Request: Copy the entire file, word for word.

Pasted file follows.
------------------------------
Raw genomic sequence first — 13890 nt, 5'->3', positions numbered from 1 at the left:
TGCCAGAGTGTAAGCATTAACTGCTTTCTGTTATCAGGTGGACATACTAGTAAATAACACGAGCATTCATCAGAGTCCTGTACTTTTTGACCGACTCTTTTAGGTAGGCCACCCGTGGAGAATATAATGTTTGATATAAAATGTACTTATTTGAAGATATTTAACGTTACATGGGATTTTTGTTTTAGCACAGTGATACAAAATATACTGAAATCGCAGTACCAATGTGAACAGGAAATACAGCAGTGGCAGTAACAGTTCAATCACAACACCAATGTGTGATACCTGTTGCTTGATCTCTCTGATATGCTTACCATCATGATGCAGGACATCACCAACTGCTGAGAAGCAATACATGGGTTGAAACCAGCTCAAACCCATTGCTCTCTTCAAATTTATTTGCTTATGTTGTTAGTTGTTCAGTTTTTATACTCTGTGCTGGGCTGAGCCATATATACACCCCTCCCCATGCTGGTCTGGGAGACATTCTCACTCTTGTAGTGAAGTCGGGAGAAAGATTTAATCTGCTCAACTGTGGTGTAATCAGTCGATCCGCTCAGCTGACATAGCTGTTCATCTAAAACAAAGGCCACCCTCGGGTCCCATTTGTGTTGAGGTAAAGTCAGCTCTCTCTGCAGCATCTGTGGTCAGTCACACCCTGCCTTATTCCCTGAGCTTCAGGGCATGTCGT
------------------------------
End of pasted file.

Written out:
Raw genomic sequence first — 13890 nt, 5'->3', positions numbered from 1 at the left:
TGCCAGAGTGTAAGCATTAACTGCTTTCTGTTATCAGGTGGACATACTAGTAAATAACACGAGCATTCATCAGAGTCCTGTACTTTTTGACCGACTCTTTTAGGTAGGCCACCCGTGGAGAATATAATGTTTGATATAAAATGTACTTATTTGAAGATATTTAACGTTACATGGGATTTTTGTTTTAGCACAGTGATACAAAATATACTGAAATCGCAGTACCAATGTGAACAGGAAATACAGCAGTGGCAGTAACAGTTCAATCACAACACCAATGTGTGATACCTGTTGCTTGATCTCTCTGATATGCTTACCATCATGATGCAGGACATCACCAACTGCTGAGAAGCAATACATGGGTTGAAACCAGCTCAAACCCATTGCTCTCTTCAAATTTATTTGCTTATGTTGTTAGTTGTTCAGTTTTTATACTCTGTGCTGGGCTGAGCCATATATACACCCCTCCCCATGCTGGTCTGGGAGACATTCTCACTCTTGTAGTGAAGTCGGGAGAAAGATTTAATCTGCTCAACTGTGGTGTAATCAGTCGATCCGCTCAGCTGACATAGCTGTTCATCTAAAACAAAGGCCACCCTCGGGTCCCATTTGTGTTGAGGTAAAGTCAGCTCTCTCTGCAGCATCTGTGGTCAGTCACACCCTGCCTTATTCCCTGAGCTTCAGGGCATGTCGT